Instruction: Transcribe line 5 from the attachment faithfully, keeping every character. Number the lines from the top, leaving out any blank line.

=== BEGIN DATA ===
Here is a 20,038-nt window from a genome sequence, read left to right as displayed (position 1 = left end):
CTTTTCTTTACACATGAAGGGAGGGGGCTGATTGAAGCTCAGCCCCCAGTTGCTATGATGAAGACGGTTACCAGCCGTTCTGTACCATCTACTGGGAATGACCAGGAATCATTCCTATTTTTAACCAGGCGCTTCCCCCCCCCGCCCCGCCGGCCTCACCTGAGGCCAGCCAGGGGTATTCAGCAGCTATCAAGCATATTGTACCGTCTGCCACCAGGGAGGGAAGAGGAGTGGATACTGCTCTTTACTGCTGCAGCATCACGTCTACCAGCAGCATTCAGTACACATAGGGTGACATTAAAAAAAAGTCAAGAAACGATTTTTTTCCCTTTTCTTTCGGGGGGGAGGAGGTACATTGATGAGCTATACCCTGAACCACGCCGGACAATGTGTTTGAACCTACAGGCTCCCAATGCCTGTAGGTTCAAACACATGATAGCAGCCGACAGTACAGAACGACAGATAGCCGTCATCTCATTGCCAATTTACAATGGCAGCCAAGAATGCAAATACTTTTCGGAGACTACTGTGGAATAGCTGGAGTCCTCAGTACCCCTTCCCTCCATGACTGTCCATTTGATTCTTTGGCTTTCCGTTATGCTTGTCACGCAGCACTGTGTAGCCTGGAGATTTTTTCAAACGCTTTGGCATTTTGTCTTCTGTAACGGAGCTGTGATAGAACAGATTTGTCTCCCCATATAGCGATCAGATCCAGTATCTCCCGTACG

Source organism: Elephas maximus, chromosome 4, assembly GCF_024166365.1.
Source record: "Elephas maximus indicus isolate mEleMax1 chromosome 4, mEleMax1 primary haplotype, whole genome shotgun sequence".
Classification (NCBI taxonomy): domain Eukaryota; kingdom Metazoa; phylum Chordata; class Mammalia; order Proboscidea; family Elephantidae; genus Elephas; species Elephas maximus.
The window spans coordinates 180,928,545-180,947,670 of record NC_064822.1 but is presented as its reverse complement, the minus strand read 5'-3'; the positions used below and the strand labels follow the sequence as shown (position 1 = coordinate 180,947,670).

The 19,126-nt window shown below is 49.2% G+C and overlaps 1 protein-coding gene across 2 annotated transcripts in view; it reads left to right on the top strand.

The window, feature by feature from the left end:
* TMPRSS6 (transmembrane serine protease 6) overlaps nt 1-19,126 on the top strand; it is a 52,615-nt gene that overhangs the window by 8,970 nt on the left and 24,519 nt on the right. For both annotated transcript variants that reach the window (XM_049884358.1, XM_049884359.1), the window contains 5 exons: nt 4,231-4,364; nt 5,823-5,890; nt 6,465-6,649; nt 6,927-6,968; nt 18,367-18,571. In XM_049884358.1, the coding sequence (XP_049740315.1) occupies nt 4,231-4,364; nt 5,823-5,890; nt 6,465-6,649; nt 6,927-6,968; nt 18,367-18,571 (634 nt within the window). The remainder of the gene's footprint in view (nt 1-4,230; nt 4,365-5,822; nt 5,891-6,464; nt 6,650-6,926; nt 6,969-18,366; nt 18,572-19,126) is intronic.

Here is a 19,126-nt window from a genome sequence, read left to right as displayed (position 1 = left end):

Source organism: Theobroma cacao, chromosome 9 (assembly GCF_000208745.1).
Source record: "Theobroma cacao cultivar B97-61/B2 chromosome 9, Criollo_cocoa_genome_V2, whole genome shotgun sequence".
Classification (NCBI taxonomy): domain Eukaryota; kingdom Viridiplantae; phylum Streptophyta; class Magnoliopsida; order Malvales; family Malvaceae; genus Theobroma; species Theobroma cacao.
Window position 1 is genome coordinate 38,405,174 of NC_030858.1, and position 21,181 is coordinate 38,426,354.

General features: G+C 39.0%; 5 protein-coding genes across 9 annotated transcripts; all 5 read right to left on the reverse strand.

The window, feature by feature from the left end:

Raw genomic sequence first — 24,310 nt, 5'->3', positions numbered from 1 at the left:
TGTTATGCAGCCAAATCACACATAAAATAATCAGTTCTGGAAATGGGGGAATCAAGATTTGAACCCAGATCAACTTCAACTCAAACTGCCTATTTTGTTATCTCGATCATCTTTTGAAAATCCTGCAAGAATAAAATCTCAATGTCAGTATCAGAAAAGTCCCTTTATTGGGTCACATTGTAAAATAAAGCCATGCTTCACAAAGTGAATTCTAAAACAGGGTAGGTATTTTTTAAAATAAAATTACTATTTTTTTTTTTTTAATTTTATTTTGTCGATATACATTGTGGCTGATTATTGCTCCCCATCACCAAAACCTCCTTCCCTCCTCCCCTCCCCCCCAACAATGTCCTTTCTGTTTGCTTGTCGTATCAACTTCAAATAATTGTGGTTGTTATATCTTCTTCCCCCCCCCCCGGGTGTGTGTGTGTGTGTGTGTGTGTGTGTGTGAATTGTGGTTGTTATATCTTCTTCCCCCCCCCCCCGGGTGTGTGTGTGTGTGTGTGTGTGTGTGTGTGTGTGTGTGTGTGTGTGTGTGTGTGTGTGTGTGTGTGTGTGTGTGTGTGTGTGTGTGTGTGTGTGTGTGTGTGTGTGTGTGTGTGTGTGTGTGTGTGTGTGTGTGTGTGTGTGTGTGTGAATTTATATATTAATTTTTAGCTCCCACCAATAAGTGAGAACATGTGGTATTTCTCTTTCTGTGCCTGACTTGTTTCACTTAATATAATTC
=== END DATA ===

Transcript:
Classification (NCBI taxonomy): domain Eukaryota; kingdom Metazoa; phylum Chordata; class Mammalia; order Proboscidea; family Elephantidae; genus Elephas; species Elephas maximus.